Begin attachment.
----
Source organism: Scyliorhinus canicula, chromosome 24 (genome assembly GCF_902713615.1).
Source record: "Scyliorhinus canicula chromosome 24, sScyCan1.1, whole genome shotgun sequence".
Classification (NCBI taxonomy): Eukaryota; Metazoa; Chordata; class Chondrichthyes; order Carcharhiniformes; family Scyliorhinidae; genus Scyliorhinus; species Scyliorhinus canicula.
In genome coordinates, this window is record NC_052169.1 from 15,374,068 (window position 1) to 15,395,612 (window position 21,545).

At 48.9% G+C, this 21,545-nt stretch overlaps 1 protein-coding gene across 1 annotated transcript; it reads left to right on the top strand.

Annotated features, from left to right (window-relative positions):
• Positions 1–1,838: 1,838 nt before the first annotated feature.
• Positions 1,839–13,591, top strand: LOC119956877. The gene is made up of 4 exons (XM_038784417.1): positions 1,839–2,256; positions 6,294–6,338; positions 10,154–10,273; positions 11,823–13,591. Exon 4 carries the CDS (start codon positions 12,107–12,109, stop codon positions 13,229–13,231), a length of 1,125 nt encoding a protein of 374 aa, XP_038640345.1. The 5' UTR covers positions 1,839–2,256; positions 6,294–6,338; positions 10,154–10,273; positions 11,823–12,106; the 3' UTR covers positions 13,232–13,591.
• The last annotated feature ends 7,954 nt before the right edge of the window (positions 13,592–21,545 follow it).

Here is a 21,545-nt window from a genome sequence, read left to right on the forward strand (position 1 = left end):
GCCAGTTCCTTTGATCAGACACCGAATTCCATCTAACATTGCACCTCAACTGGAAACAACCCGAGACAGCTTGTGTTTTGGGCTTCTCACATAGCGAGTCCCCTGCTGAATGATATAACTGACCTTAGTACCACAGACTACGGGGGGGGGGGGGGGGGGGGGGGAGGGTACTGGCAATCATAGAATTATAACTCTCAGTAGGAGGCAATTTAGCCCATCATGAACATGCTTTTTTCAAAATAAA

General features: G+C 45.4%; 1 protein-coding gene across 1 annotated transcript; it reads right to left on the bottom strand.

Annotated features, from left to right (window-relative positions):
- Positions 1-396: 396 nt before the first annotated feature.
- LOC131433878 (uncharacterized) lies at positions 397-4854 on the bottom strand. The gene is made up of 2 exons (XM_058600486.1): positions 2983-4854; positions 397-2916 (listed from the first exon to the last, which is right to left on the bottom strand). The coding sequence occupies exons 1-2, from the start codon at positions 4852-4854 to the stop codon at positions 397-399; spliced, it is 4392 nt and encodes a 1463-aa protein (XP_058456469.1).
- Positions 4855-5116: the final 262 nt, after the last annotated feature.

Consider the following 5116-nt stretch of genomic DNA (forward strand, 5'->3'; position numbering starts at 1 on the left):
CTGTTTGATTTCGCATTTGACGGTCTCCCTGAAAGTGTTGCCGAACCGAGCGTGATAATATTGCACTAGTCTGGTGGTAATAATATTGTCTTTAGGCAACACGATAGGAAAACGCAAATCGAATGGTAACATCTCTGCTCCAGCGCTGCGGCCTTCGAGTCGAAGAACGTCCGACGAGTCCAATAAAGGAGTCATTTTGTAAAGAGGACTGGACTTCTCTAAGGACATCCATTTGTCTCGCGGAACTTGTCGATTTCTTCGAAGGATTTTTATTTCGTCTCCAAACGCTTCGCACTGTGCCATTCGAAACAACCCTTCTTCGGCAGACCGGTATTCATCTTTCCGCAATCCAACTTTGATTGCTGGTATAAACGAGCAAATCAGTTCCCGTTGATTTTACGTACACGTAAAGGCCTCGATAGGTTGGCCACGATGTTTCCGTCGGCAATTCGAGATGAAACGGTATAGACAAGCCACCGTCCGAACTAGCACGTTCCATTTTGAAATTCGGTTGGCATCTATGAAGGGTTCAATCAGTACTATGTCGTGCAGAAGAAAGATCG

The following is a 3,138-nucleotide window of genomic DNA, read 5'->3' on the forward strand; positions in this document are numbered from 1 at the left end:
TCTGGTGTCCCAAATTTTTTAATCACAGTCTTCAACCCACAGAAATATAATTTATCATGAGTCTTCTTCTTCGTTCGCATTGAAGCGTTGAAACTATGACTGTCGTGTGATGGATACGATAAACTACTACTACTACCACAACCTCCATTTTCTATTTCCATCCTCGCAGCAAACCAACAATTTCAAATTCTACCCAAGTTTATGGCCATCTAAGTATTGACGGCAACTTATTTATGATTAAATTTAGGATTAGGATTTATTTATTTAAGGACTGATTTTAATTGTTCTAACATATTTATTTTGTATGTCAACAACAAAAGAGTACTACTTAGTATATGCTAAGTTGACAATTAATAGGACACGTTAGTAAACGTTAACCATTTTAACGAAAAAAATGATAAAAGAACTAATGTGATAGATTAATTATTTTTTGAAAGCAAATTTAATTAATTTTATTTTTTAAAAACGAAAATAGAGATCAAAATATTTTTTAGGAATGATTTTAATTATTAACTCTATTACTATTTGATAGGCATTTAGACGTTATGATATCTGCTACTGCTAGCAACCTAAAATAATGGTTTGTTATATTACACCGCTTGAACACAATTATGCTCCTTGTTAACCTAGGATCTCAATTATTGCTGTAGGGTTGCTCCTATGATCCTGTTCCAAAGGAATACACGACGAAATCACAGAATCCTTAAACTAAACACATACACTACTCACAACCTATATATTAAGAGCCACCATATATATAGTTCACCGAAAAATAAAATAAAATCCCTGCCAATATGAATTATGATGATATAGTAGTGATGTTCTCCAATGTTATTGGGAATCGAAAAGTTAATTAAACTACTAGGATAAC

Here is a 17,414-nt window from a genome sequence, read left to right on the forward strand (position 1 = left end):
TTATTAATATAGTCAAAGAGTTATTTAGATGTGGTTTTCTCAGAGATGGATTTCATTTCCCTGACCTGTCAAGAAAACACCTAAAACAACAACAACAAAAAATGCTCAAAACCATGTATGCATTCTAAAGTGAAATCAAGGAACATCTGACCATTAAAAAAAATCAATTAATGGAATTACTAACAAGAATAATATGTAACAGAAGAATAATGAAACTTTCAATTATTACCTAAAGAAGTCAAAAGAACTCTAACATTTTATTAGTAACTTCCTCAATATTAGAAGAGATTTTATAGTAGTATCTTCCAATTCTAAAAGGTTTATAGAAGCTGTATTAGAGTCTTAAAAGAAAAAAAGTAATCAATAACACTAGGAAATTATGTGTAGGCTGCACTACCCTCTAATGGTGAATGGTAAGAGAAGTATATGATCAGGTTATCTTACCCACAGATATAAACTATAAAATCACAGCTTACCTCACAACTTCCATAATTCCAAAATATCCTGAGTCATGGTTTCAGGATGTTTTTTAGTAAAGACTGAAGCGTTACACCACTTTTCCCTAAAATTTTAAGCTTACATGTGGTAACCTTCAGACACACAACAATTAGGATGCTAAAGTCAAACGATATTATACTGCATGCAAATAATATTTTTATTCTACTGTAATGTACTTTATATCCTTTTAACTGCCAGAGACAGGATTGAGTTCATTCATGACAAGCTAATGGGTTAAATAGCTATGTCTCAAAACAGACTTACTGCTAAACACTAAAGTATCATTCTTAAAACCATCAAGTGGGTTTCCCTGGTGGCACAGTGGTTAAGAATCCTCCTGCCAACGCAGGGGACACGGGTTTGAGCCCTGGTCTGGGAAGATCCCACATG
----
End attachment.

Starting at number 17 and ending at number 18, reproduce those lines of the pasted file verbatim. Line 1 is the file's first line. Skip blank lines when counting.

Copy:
Consider the following 5116-nt stretch of genomic DNA (forward strand, 5'->3'; position numbering starts at 1 on the left):
CTGTTTGATTTCGCATTTGACGGTCTCCCTGAAAGTGTTGCCGAACCGAGCGTGATAATATTGCACTAGTCTGGTGGTAATAATATTGTCTTTAGGCAACACGATAGGAAAACGCAAATCGAATGGTAACATCTCTGCTCCAGCGCTGCGGCCTTCGAGTCGAAGAACGTCCGACGAGTCCAATAAAGGAGTCATTTTGTAAAGAGGACTGGACTTCTCTAAGGACATCCATTTGTCTCGCGGAACTTGTCGATTTCTTCGAAGGATTTTTATTTCGTCTCCAAACGCTTCGCACTGTGCCATTCGAAACAACCCTTCTTCGGCAGACCGGTATTCATCTTTCCGCAATCCAACTTTGATTGCTGGTATAAACGAGCAAATCAGTTCCCGTTGATTTTACGTACACGTAAAGGCCTCGATAGGTTGGCCACGATGTTTCCGTCGGCAATTCGAGATGAAACGGTATAGACAAGCCACCGTCCGAACTAGCACGTTCCATTTTGAAATTCGGTTGGCATCTATGAAGGGTTCAATCAGTACTATGTCGTGCAGAAGAAAGATCG